The UTC School of Education has partnered with the Hamilton County Department of Education to pair UTC students with accomplished teacher mentors as a part of a new student teacher pilot program.
“We’re able to come together through this pilot program to place our pre-k through 3rd grade teacher candidates with outstanding teachers for an extended placement. They will be able to learn from the very best teachers so that they can grow and become the very best they can be,” said Dr. Renee Murley, the new Director of the School of Education.
Teacher mentors were hand picked from nine diverse Hamilton County schools and strategically placed with UTC students. August 23 marked the official start to the pilot program, when teacher mentors, principals, and UTC students met for a reception in the University Center.
“Many of the teachers chosen were graduates of UTC, so this was something of a homecoming for them. That’s a good thing, because they will be able to talk specifically about their training as it relates to their experience at our University. It also shows that there are a lot of high quality, high performing graduates from our School of Education, and our current students can learn so much from them,” said Dr. Valerie Rutledge, Dean of the College of Health, Education and Professional Studies.
“I’m just excited to be a part of this program. As a UTC grad myself, I’m excited to work with a current student from UTC. I’m looking forward to bring them into my own classroom, to work with them and be that partner to help lead them through this process,” Bailey said.
UTC students were able to meet and talk with their new mentors as they prepared for their semester-long student teaching experience. Under the new program, students will stay in the same classroom for 14 weeks. This is a departure from the two seven week placements student teachers have previously done.
“The research shows that the more extended time a student has in a field placement for student teaching, the better qualified and more successful they are,” Murley said.
Rutledge explained, “Prior to this pilot program, students had two student placements of about seven weeks at each location. The challenge was that, by the time our students were just getting comfortable – getting to know the school, the students in the class, the teacher they were working with – it was time to move to a new placement.”
Throughout the semester, the longer placement will offer students more opportunities to co-teach and to take over the classrooms on their own. Students will be able to learn first hand from their seasoned mentors, in addition to a professor in residence provided by UTC. This provides focused support to ensure that our education majors will be successful.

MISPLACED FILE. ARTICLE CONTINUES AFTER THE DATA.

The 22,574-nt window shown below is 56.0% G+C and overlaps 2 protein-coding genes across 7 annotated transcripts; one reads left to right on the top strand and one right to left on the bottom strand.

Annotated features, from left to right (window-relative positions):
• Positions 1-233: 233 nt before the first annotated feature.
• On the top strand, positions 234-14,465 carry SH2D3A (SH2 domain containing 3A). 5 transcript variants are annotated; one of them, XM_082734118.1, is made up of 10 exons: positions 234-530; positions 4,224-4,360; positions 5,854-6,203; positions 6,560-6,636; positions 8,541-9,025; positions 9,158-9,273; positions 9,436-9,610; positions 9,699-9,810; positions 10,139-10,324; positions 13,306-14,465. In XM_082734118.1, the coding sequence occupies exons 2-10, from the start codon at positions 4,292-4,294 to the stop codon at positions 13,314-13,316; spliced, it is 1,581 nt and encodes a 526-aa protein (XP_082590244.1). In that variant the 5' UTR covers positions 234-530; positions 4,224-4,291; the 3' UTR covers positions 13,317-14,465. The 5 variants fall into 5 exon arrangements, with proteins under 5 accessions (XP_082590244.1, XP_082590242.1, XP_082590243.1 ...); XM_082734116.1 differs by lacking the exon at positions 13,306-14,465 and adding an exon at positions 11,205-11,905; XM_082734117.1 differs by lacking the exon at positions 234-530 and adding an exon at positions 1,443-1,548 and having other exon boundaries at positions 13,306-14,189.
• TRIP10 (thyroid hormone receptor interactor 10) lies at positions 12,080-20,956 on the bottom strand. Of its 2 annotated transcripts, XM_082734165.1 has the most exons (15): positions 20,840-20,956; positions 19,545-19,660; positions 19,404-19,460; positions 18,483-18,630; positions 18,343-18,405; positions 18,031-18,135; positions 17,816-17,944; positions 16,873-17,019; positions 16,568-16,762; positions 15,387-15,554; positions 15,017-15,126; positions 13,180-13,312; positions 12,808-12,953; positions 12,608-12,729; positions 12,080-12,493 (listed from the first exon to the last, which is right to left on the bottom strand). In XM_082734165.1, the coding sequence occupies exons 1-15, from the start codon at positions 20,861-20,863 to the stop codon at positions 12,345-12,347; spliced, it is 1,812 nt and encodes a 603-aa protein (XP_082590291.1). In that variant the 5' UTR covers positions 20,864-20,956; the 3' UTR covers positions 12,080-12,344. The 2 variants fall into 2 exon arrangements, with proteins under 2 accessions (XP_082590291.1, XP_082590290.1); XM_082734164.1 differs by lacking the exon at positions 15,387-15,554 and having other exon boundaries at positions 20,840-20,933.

“By the time students graduate, they will have extensive experience in the classroom, in a variety of different settings, with different populations in different communities. We want to provide a mixture of experiences while they are here so that they are fully prepared and confident that they can succeed. Though they may not end up working at the schools where they were placed, familiarity with the Hamilton County school system and the community is a great advantage. Not all of these students will stay and teach in Hamilton County, but our goal is to prepare them to that they are comfortable teaching in any classroom across the country,” Rutledge said.
The program was one of the first undertakings by Murley, who hopes to improve the quality of teacher preparation here at UTC while also strengthen University ties to the community.
“This is such a wonderful partnership between the School of Education and the Hamilton County Department of Education,” Murley said.
After this year, data from the pilot program will be examined to show where the program has succeeded and how it can be improved. Moving forward, the program will hopefully be able to keep student mentees and teacher mentors in contact even after the students graduate and enter their first classrooms.
“We also want to look into the possibility of creating a year long residency model. This would include things like being there from the start of the school year so our students can help with classroom setup and experience how that’s done. This year, UTC’s school year started a few weeks after theirs, so by the time our students arrived for their student teaching appointments, classrooms had already been set up and in session for a time. We want students to see behind the scenes to see what has to be done prior to the start of school, and all the other aspects that go into teaching,” Rutledge said. “The goal is to expand the program as much as possible. We hope to continue to develop this program in a way that benefits the UTC School of Education as well as Hamilton County.”